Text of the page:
Socrates— I can unfold to you, o Ion, my opinion. I will tell you, o Ion, what appears to me to be the cause of this inequality of power. It is not that you are possessed of any science for the illustration of Homer; but a divine influence moves you, a power like that which resides in the stone called magnet by Euripides & Heracleia by the people. For this stone not only attracts iron rings, but communicates to them power like that which itself possesses of attracting other rings, so that some times a long attached chain of rings & irons may be one to the other. To all these the power from that stone is communicated & attaches itself. In like manner the Muse, through those whom she has first inspired, communicating to others the influence of the first enthusiasm creates a chain & a succession; for all the excellent authors of poems not disciplined into excellence by art, but they utter beautiful melodies of verse in a state of inspired & possessed as it were by a spirit. And thus the composers of lyric poetry, like Corybants who dance having lost all control over their mind, compose admired songs of theirs in a state of insanity, & by this supernatural possession are excited to the rhythm & harmony which they invent; like the Bacchants, who when possessed by the God draw honey & milk from the streams in which & when they come to their senses find honey no more; for the souls of poets, as poets tell, have this peculiar ministration in the world; tell us, that flying like bees from flower to flower, & wandering over the gardens & the meadows & the honey flowing fountains of the Muses these souls return to us, laden with the sweetness of melody—arrayed close as they are they speak truth. For indeed a poet is a thing ætherially light winged & sacred, nor is he capable of composing poetry until he becomes inspired & as it were mad, or whilst any reason remains in him. For whilst man yet retain any portion of the thing called reason he is utterly incompetent to produce poetry or to vaticinate.
Thus, those who declaim various & beautiful poetry upon any subject as you upon Homer, are not enabled to do so by art or study: but every rhapsodist or poet, whether be he dythyrambic, encomiastic, choral, epic, or iambic is capable in proportion to his participation in the divine influence, & to the degree in which the Muse itself has descended upon him. In other respects poets may be sufficiently ignorant & incapable. They do not compose according to any art which they have acquired, but from the impulse of the divinity within them; for, did they know any system of criticism according to which they could compose beautiful versus upon one subject, they would be able to exert the same faculty with respect to all and any others. The God has purposely deprived all poets, prophets & soothsayers to adapt them for their employments as his ministers & interpreters, of every particle of reason & understanding; in order that we their auditors may acknowledge, that such absurd persons cannot possibly be the authors of the excellent & admirable things which they communicate; but that he the God himself is he who speaks & they are merely the organs of his voice. A proof of this may be found in Tynnichus the Chalchidean, who composed no other poem which any one thinks worth remembering except the famous pæan which is in every one’s mouth, perhaps without exception the most beautiful of all lyrical compositions and which he himself called ευρηματι μουσαν. I think you will agree with me, that the gods show us clearly by such examples that these beautiful poems are not human nor from men, but divine & from the gods; and that poets are nothing but the inspired interpreters of the gods, each excellent in proportion to the degree of his inspiration; and the examples of the most beautiful song having been composed by the worst poet in other respects, seems to have been purposely afforded as a divine evidence of the truth of this opinion. Do you think with me, o Ion?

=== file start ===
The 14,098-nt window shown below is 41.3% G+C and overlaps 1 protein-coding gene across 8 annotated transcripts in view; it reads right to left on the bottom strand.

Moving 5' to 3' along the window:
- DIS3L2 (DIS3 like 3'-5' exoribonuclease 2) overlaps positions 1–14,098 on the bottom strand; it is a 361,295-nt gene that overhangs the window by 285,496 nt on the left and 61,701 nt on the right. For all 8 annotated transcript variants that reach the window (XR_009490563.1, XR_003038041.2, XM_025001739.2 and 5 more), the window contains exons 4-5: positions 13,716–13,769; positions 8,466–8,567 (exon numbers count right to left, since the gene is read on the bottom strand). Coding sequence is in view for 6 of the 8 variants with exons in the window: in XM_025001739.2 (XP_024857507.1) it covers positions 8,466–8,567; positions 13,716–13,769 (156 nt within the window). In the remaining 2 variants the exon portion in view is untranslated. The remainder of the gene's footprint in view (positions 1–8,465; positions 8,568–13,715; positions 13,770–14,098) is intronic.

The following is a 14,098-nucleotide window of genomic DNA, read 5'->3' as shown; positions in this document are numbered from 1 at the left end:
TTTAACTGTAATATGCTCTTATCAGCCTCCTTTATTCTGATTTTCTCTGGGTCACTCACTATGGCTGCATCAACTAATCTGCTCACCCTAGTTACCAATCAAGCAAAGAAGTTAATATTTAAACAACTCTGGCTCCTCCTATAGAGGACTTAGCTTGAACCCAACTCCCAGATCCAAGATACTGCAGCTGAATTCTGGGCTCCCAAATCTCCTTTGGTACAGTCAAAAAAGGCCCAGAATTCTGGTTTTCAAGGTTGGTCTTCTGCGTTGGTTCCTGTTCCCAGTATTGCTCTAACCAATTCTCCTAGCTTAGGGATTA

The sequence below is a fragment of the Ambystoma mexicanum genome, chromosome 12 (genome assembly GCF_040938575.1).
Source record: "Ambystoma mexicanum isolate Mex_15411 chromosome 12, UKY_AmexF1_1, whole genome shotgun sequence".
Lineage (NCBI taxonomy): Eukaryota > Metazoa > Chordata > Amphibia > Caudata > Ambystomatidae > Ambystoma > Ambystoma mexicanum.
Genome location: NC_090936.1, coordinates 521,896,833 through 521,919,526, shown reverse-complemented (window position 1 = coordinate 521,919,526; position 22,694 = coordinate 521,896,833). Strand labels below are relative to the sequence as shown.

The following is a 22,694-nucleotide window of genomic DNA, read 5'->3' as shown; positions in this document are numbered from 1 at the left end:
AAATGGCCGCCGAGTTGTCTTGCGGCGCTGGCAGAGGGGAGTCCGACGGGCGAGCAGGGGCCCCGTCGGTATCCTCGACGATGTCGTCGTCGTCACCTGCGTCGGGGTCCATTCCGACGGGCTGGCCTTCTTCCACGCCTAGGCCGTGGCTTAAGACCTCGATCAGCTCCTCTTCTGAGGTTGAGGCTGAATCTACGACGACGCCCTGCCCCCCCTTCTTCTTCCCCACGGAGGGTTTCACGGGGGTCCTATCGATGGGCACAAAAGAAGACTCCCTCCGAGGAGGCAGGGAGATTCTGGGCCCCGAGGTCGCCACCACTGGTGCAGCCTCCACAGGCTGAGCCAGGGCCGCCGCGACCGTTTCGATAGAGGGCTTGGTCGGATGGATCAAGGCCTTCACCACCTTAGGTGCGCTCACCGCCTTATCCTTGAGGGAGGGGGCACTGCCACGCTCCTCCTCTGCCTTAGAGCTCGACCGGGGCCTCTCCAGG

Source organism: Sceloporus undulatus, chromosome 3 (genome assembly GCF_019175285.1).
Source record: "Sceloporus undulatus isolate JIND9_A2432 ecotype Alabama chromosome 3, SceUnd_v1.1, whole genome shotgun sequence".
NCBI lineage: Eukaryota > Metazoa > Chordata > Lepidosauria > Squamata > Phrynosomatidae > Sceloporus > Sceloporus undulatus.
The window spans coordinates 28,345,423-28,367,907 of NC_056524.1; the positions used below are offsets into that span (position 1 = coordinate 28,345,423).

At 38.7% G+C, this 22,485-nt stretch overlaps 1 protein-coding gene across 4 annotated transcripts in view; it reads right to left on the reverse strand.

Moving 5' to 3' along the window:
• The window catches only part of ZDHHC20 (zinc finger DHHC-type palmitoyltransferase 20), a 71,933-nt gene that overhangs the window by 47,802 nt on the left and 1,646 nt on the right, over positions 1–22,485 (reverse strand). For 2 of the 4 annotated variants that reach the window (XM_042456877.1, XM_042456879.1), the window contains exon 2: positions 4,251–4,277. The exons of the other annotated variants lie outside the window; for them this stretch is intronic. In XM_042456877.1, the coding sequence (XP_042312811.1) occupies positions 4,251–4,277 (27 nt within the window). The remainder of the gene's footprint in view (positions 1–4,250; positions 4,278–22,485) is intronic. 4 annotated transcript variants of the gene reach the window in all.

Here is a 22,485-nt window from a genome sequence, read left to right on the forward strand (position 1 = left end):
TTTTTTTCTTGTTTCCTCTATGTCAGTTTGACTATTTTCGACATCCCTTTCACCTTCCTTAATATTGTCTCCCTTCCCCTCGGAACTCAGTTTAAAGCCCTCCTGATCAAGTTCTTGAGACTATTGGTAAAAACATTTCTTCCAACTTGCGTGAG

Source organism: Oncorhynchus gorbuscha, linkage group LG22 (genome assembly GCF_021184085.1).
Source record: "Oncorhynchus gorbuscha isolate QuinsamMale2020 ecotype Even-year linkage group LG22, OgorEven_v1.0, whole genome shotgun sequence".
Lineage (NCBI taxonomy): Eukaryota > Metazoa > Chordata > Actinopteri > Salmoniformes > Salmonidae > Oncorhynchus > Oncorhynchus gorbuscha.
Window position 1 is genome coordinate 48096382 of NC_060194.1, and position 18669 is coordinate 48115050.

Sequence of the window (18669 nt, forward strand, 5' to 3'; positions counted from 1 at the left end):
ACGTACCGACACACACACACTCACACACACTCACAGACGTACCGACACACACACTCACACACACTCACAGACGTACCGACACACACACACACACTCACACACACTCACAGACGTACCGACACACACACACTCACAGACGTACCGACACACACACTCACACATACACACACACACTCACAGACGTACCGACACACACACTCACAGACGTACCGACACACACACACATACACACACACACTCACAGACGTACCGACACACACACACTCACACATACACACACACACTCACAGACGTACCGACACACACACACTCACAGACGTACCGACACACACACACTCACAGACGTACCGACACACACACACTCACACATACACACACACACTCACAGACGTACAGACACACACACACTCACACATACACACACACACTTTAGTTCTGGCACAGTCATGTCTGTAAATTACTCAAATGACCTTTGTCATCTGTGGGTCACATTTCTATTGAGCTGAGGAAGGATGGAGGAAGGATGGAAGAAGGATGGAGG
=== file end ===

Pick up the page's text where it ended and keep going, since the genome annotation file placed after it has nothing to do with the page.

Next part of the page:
Ion— By Jupiter, I do. You touch my soul with your words, o Socrates. The excellent poets appear to me to be divinely commissioned as interpreters between the gods & us.
Socrates— Do not you rhapsodists interpret the creations of the poets?
Ion— That also is true.
Socrates— You are then the interpreters of interpreters.
If you would like to read the unedited transcription, or to see the manuscript pages themselves, visit The Shelley-Godwin Archive. Not only do they have a selection of Percy Shelley’s manuscripts, but they also have strong holdings in Mary Shelley, William Godwin, and Mary Wollstonecraft. It is a wonderful resource.
1 I did some basic internet research but was unable to discover where the manuscript of the translation is housed, or even if it is extant.